Counting in French with your little ones can be a source of endless, everyday fun! Are you ready for “les chiffres“?
One to ten in French
Rote counting in French
Rote counting is saying the numbers in sequential order. Being able to rote count is not associated with the ability to count objects, but it’s, instead, the ability to recite the numbers in order.
Nursery rhymes such as “1, 2, 3 Nous irons au bois” is a lovely way to introduce numbers to your child and encourage rote counting.
If you want to incorporate movement into your rote counting, you can have fun marching while counting or reciting the numbers as you go up the stairs together.
One to one correspondence is the ability to point or touch an item while saying the number out loud. Unlike rote counting, it involves understanding that a particular number corresponds to a specific quantity. There is an abundance of opportunities to practice one-to-one correspondence in our daily lives, both at home and outside.
Loose parts are great for teaching one-to-one correspondence. You can use all sorts of objects on hand, such as pinecones you’ve collected from your walks or even old caps from your child’s favourite fruit pouches.
You can introduce a small set or a larger set depending on your child’s age and ability.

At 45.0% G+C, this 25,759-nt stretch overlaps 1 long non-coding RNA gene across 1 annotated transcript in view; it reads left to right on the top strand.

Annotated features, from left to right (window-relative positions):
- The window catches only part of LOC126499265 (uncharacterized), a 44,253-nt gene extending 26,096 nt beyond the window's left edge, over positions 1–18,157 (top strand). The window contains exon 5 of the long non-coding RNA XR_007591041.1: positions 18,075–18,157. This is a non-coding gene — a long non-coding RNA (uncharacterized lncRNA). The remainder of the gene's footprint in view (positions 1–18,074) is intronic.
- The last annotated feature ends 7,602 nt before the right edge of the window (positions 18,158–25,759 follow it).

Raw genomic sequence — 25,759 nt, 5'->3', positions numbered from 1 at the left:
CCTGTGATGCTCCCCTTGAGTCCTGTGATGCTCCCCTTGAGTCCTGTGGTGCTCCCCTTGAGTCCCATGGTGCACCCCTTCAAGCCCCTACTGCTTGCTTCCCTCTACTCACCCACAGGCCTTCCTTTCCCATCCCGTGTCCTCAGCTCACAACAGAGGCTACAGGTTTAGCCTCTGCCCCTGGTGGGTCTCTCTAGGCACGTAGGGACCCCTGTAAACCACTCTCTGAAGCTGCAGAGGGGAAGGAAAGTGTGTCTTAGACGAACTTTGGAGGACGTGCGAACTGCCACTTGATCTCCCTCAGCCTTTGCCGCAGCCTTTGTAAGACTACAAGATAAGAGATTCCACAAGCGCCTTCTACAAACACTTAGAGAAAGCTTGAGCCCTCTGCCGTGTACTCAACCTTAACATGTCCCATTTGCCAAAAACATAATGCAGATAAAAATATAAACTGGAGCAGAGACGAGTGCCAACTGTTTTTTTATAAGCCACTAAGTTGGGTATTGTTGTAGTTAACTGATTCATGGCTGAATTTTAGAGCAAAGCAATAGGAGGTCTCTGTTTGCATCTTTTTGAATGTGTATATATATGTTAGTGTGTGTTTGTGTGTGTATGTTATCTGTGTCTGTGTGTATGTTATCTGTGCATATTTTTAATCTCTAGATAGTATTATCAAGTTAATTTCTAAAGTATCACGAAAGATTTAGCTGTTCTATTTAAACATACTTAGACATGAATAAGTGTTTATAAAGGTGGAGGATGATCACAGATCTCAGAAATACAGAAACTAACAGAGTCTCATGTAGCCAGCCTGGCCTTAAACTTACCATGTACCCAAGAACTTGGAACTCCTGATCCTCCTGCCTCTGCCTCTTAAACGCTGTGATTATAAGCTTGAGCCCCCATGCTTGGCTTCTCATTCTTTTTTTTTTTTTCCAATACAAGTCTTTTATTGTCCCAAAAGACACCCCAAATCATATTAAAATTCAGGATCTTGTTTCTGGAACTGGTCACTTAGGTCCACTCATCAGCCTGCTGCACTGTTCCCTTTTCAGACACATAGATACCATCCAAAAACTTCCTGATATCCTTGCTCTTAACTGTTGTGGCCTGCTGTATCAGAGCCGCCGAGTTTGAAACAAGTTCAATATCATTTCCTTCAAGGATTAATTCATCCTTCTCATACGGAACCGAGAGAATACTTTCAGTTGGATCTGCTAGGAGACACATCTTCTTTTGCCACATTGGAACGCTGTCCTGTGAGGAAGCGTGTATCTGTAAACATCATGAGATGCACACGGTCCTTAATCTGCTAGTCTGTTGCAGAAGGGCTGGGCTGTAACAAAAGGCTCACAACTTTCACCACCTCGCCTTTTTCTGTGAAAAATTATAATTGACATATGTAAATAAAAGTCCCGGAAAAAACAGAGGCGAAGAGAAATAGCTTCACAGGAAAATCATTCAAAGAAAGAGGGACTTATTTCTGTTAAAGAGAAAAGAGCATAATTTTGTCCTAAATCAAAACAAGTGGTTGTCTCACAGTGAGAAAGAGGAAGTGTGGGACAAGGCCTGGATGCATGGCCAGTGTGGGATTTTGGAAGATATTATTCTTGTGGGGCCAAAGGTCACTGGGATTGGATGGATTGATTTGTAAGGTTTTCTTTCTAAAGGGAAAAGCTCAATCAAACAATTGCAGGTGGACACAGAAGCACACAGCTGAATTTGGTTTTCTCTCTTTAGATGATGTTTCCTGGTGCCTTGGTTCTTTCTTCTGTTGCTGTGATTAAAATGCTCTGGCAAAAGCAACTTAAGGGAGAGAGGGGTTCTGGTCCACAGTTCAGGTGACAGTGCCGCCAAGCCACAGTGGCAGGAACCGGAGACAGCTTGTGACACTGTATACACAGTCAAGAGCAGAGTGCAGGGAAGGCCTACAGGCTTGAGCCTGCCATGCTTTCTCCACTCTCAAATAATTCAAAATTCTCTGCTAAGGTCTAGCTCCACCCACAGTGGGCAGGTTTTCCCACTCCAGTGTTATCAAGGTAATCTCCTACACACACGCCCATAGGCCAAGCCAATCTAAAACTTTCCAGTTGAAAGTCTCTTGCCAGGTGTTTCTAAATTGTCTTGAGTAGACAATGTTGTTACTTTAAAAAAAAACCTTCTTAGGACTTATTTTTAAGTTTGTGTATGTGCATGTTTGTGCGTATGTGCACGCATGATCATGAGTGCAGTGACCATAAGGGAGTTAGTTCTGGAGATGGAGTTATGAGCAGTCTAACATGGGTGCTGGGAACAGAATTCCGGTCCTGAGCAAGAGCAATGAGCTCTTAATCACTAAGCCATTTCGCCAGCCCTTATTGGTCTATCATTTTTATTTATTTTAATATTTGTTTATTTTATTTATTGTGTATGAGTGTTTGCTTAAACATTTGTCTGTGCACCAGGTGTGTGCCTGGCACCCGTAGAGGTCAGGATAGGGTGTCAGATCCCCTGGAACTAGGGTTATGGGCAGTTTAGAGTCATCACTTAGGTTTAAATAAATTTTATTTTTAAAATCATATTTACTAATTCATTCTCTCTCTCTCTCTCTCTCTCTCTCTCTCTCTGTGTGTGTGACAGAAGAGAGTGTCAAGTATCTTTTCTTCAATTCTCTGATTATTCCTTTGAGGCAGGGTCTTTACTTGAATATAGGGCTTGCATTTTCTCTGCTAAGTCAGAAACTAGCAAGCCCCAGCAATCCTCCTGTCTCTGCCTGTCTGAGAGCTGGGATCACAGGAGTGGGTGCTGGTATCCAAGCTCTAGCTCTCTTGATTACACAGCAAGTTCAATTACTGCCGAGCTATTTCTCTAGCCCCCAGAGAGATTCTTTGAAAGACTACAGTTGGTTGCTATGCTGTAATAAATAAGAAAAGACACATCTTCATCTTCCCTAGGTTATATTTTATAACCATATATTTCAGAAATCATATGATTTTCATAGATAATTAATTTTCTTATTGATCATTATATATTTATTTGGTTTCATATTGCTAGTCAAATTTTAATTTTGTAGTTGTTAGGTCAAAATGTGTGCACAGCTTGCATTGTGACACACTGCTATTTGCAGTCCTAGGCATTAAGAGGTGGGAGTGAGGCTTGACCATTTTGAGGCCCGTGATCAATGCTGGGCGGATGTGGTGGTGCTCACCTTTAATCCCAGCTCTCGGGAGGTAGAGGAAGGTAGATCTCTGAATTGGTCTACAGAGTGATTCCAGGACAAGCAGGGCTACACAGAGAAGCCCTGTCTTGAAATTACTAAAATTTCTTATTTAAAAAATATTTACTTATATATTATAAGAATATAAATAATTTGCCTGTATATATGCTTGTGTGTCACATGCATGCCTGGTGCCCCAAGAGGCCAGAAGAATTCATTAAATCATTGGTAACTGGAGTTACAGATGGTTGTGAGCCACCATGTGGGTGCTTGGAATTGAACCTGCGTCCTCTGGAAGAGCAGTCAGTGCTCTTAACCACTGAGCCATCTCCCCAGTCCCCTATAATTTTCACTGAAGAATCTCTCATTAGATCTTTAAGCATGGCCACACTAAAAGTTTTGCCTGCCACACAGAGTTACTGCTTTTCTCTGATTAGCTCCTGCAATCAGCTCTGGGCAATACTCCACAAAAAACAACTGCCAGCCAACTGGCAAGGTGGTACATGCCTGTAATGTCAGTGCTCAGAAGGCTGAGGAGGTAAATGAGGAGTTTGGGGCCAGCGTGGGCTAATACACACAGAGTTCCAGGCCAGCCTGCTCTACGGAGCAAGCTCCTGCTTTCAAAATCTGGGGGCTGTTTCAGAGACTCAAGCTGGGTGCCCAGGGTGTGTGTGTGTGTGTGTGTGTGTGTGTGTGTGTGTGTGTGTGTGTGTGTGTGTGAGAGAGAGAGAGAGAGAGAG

Line them up and point to or touch each one as you say the numbers from one to ten in French.
Here, we are using balls made of play dough to practice:
You can also move each object in the set as you say each number out loud.
Number recognition is the ability to visually recognize and identify the numbers. Since numbers are everywhere, children start to recognize numbers in their surroundings.
Even at a very young age, my daughter loved pointing out house numbers during our daily walks. She enjoyed stopping in front of a sign and jumped with excitement as she said the name of the number out loud.
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Books that teach numbers in French
Numbers in French: Les Chiffres by Daniel Nunn
La chenille qui fait des trous by Eric Carle (French translation)
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